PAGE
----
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10To4AtTheFiveSpotCover

This 1958 “live” album is classified as one of the best Jazz albums ever. The Jazz Con Class listeners will be able to hear it in its entirety and will realize why it is so highly regarded. Many of the listeners here know this already but there are many also, who have not heard it before and they will get the opportunity. This was a tiny club in New York City (More Below) and was very famous from the mid 50’s to the mid 60’s. There were 7 live recording there and this one was the first. I will definitely feature more live recordings from this historic Jazz club in the future. The album cover even has additional pictures from inside the club and where the musicians stood. I will be featuring “10 To 4 At The 5 Spot” for a week or so and then place it into the “G4” playlist. Check the schedule link for play times, enjoy!

About the album:

In 1958, Pepper Adams and Donald Byrd were pivotal members of a sextet led by Chicago tenor saxophonist Johnny Griffin. They also formed their own quintet with fellow Detroiters Doug Watkins and Elvin Jones, and the then-rising star Bobby Timmons as the fifth wheel. This album, one of the first club dates recorded for the Riverside label, may have presented logistic problems with the acoustics, mic placements, and reel to reel tape technology, but there were no such issues with the extraordinary music contained on this effort. A tight, in tune and exciting ensemble, Adams and Byrd laid it all out for this single 39-minute set of modern jazz at the Five Spot Café in New York City. The symmetry between the witty and raw baritone sax of Adams and Byrd’s stirring and sometimes strained trumpet is the stuff of legends, and the hallmark of the bop to hard bop era. Contained on this album are two definitive all-time great selections — “The Long Two/Four” and especially “Hastings Street Bounce” — the former with a march intro from Jones setting up a sharp staccato hard line melody with trumpet fills and the precise comping of Timmons, the latter a definitive groovy soul strut shuffle with one of the more hummable and memorable melodies ever, both pieces featuring rousing solos, and both tracks over ten minutes of jam power……Read More

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More on The Five Spot Cafe’ Jazz club (Wikipedia):

The Five Spot Café was a jazz club located at 5 Cooper Square in the Bowery neighborhood of New York City.

In 1937, Salvatore Termini (b. 1884) purchased what was then known as the Bowery Café, a working-class bar located under the Third Avenue El. In 1946, two of Termini’s sons, Joe and Ignatze (Iggy) returned from the war and helped run the bar. In 1951, the sons purchased the business from their father and renamed it the No. 5 Bar.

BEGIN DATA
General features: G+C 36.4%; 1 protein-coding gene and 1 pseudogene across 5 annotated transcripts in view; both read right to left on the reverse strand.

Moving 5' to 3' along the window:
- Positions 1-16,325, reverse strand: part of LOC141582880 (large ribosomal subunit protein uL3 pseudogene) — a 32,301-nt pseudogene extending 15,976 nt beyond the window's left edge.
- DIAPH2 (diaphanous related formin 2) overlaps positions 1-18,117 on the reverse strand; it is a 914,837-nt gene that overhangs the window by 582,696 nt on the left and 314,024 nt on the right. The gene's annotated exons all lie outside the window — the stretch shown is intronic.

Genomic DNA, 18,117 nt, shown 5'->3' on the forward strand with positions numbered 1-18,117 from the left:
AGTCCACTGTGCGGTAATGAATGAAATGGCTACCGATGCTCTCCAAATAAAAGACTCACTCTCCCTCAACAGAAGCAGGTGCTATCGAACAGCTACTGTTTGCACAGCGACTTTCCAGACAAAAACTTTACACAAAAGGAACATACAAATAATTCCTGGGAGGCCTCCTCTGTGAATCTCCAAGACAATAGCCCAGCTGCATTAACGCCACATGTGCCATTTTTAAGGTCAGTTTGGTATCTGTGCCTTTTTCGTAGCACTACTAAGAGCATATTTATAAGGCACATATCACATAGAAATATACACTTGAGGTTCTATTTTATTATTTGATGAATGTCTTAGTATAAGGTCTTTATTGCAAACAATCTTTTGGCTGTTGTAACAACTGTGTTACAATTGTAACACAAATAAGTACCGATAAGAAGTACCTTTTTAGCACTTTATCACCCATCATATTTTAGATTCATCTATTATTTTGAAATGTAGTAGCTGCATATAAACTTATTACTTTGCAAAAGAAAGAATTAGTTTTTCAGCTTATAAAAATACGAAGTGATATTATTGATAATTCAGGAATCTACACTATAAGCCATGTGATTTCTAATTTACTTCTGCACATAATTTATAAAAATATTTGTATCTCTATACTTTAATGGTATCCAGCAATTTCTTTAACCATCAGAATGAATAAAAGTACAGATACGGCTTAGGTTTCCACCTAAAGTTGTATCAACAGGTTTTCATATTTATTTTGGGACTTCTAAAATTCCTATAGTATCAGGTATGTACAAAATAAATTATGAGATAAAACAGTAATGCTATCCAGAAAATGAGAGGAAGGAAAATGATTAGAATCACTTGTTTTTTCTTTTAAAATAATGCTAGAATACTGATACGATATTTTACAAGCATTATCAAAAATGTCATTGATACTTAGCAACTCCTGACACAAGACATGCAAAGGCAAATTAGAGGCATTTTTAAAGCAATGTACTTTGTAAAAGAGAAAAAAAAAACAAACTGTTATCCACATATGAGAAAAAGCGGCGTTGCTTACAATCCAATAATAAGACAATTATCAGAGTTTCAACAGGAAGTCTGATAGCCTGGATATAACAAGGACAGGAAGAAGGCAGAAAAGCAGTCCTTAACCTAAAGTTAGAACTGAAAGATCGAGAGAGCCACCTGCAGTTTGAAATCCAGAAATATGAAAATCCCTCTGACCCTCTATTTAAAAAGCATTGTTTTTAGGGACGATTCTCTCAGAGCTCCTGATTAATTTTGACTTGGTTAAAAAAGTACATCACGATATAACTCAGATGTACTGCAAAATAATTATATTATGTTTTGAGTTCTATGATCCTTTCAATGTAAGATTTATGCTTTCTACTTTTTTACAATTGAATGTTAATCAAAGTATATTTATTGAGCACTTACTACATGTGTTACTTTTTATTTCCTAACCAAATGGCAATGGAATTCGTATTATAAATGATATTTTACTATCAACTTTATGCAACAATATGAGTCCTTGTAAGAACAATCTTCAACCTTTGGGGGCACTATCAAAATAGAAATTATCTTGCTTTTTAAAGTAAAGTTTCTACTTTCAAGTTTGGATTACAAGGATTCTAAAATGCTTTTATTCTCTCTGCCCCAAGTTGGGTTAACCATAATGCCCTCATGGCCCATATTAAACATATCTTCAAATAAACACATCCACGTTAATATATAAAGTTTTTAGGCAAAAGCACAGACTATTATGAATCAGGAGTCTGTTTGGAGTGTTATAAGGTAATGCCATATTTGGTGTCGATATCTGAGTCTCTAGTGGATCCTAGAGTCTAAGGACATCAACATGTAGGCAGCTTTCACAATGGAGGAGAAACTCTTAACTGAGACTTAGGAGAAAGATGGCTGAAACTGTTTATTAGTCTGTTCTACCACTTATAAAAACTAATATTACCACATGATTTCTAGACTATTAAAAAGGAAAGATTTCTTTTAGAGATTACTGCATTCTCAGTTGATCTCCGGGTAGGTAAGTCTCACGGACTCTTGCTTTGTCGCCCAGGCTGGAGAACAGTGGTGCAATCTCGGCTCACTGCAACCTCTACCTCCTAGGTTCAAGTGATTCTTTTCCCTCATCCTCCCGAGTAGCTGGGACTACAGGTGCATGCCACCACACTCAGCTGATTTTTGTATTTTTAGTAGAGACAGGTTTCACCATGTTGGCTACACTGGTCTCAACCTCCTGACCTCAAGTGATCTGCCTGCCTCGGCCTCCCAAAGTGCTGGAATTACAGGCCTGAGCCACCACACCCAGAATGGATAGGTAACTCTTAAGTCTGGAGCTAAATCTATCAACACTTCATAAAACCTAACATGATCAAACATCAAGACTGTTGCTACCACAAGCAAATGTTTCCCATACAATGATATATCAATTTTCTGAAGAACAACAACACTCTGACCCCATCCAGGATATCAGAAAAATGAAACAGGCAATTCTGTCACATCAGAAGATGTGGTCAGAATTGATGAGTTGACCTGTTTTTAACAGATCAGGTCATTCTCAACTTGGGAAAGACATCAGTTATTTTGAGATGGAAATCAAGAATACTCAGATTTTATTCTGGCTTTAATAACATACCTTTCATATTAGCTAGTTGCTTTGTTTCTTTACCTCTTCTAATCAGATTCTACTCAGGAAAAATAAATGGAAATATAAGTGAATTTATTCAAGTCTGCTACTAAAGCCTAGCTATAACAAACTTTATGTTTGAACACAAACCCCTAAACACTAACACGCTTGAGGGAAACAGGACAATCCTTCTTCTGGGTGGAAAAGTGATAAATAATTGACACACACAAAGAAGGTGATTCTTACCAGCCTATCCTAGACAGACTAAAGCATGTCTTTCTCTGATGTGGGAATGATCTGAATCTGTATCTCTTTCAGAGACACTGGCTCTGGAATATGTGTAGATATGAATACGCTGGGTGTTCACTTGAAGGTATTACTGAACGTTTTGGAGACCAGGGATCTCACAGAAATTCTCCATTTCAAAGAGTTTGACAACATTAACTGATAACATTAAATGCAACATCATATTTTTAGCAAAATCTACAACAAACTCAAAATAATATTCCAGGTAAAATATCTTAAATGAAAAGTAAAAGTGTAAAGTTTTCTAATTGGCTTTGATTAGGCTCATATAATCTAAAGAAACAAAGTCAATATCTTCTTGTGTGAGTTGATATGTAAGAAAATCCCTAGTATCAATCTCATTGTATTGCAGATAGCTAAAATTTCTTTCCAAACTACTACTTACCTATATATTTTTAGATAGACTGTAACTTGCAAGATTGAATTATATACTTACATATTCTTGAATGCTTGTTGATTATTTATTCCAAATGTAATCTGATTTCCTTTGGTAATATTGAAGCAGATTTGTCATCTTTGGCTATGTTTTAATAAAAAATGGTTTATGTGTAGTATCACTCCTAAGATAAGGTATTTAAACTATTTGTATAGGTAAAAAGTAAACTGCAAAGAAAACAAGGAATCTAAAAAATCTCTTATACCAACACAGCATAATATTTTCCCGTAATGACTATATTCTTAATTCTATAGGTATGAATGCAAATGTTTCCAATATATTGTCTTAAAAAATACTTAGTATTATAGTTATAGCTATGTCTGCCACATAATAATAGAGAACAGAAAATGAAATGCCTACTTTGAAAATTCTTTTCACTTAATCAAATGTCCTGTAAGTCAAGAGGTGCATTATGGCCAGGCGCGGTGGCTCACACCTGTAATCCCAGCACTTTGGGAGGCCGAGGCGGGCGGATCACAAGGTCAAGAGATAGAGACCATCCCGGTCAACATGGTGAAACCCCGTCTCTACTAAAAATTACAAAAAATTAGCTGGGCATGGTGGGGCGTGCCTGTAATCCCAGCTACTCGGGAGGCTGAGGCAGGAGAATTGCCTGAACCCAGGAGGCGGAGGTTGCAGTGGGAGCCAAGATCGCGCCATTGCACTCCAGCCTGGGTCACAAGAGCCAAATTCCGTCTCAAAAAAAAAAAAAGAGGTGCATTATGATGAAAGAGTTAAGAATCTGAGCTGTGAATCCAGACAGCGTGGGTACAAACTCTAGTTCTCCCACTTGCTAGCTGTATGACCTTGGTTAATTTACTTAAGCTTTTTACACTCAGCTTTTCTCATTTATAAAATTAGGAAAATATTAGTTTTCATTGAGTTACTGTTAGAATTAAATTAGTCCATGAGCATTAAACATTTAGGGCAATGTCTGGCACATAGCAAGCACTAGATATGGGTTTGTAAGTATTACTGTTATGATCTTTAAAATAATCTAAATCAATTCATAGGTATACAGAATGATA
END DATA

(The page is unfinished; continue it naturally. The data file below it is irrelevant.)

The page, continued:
In late in 1955 the Third Avenue El was demolished and the city embarked on a revitalization of the Bowery. During this time many artists were drawn to the area due to the cheaper rent prices compared to Greenwich Village. Pianist Don Shoemaker was among the influx of artists who moved re-located to the Bowery. Occupying a studio at 1 Cooper Square above the No. 5 Bar, Shoemaker hosted jam sessions during which he would purchase beer from the Terminis. Shoemaker eventually told Joe that if the bar would purchase a piano, he and his band would play. Joe bought a used upright piano, received a cabaret licence on 30 August 1956, and opened a week later under the name the Five Spot Café……Learn More

About the Five Spot Cafe’ from son of owners (Joe and Iggy Termini) (Picture above is located here):

If you are an aficionado of Jazz, especially the Jazz that reigned in the 50’s and 60’s in New York City you have undoubtedly heard of, or visited The Five Spot Café on 3rd Avenue and St. Marks Place in Manhattan’s East Village. My father, Joe Termini and his brother, Iggy, owned and operated The Five Spot during those heydays and created a haven for such musical giants as Theonious Monk, Sonny Rollins, Charlie Parker, Ornette Coleman, and Charles Mingus.

What you may not know is that The Five Spot Café was also the gathering place for many of the most important artists of the Abstract Expressionist Era…… Learn More

A great link about the closing of The Five Spot Cafe’ (1976)

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